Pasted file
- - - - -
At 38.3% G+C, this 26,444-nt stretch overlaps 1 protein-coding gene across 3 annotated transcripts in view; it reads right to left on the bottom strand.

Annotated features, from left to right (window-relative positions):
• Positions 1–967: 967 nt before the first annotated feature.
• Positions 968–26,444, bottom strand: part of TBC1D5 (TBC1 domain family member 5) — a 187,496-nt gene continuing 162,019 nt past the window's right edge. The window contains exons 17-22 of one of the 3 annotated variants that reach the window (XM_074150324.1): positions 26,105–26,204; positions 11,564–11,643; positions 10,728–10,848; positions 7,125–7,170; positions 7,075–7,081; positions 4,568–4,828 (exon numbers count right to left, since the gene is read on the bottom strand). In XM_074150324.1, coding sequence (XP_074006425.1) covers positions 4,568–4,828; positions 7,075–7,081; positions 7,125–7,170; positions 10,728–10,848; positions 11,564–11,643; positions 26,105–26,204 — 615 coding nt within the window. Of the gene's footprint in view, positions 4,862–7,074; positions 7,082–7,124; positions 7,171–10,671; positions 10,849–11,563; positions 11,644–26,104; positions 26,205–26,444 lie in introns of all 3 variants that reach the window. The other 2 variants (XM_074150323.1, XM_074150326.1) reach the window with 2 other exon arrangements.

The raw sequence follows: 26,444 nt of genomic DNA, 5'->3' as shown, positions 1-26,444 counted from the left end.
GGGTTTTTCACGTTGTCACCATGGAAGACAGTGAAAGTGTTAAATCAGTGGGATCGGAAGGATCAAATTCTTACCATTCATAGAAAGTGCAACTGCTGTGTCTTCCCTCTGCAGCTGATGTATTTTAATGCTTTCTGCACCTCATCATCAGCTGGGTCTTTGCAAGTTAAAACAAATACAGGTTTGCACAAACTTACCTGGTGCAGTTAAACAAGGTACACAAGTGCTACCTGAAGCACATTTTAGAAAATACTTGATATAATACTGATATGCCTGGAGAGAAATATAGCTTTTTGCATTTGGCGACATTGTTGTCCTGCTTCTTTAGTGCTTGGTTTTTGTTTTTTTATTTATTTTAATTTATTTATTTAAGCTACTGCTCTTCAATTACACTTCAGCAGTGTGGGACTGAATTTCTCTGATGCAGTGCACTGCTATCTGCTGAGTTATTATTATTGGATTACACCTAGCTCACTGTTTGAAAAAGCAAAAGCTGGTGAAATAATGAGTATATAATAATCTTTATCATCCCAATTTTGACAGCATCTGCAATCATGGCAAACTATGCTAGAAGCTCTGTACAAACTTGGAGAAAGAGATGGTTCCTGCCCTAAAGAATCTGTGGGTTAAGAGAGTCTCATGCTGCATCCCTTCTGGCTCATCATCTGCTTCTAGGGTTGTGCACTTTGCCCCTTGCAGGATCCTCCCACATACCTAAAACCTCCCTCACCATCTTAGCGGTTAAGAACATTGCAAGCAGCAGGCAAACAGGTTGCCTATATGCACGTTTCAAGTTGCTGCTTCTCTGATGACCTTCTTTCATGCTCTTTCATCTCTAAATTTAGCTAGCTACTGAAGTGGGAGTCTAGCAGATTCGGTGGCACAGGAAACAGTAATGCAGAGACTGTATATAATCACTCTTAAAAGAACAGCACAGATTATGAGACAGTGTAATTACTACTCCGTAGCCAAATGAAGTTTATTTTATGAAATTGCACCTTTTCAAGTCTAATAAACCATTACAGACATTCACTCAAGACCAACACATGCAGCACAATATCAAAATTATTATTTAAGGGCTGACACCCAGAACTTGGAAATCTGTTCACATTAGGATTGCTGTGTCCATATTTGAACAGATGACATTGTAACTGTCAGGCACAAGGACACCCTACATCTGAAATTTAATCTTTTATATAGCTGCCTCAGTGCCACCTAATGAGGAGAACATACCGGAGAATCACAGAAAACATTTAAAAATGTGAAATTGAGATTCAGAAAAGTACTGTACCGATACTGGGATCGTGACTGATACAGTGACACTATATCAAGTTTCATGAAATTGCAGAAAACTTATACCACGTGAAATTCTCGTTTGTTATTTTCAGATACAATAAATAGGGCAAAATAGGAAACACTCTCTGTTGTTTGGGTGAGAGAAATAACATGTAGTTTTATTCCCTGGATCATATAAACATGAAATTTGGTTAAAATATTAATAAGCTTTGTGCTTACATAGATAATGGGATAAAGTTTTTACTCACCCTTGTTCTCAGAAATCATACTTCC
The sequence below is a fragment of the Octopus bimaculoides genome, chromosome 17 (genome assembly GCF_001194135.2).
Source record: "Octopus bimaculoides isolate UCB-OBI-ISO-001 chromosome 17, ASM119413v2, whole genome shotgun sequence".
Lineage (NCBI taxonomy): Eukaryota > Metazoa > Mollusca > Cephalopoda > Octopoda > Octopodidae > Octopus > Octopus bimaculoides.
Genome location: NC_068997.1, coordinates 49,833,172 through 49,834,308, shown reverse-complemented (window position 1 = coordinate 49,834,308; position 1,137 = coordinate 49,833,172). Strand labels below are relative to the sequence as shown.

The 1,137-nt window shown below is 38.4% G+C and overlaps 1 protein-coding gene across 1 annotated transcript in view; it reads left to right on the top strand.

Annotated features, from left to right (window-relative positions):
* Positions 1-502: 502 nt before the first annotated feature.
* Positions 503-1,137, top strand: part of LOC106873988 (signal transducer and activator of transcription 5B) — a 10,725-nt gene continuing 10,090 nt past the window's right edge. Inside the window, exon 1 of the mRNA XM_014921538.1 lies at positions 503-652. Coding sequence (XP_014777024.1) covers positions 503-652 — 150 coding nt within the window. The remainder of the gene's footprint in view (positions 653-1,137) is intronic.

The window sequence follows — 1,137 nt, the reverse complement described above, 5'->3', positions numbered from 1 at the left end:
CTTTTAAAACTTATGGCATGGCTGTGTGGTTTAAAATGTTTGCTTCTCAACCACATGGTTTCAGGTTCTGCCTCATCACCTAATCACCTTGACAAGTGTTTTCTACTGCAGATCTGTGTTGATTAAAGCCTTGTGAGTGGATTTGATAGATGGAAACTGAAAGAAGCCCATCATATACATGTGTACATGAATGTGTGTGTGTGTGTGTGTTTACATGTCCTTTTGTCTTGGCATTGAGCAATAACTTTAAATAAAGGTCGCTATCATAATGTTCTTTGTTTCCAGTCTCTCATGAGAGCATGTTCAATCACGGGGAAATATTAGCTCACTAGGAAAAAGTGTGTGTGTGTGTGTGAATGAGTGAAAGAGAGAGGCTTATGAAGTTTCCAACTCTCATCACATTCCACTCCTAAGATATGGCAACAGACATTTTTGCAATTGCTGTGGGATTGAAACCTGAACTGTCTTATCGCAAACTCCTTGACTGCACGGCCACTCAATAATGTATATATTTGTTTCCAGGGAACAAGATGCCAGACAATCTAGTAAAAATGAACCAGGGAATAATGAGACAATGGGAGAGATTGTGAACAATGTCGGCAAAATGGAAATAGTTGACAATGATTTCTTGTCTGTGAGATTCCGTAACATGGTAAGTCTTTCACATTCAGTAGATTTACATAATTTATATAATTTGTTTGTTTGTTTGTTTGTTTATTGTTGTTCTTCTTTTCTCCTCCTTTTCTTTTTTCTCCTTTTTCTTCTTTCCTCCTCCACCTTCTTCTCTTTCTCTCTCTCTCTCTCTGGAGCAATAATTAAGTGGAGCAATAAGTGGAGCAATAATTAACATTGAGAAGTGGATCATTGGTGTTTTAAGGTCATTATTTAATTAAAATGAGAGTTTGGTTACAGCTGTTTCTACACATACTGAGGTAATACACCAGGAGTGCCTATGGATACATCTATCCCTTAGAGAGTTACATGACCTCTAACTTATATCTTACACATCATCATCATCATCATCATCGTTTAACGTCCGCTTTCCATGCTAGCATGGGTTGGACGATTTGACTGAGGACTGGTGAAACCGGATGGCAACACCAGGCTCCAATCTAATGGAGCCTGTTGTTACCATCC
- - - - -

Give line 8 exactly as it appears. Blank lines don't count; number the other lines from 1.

Source record: "Octopus bimaculoides isolate UCB-OBI-ISO-001 chromosome 17, ASM119413v2, whole genome shotgun sequence".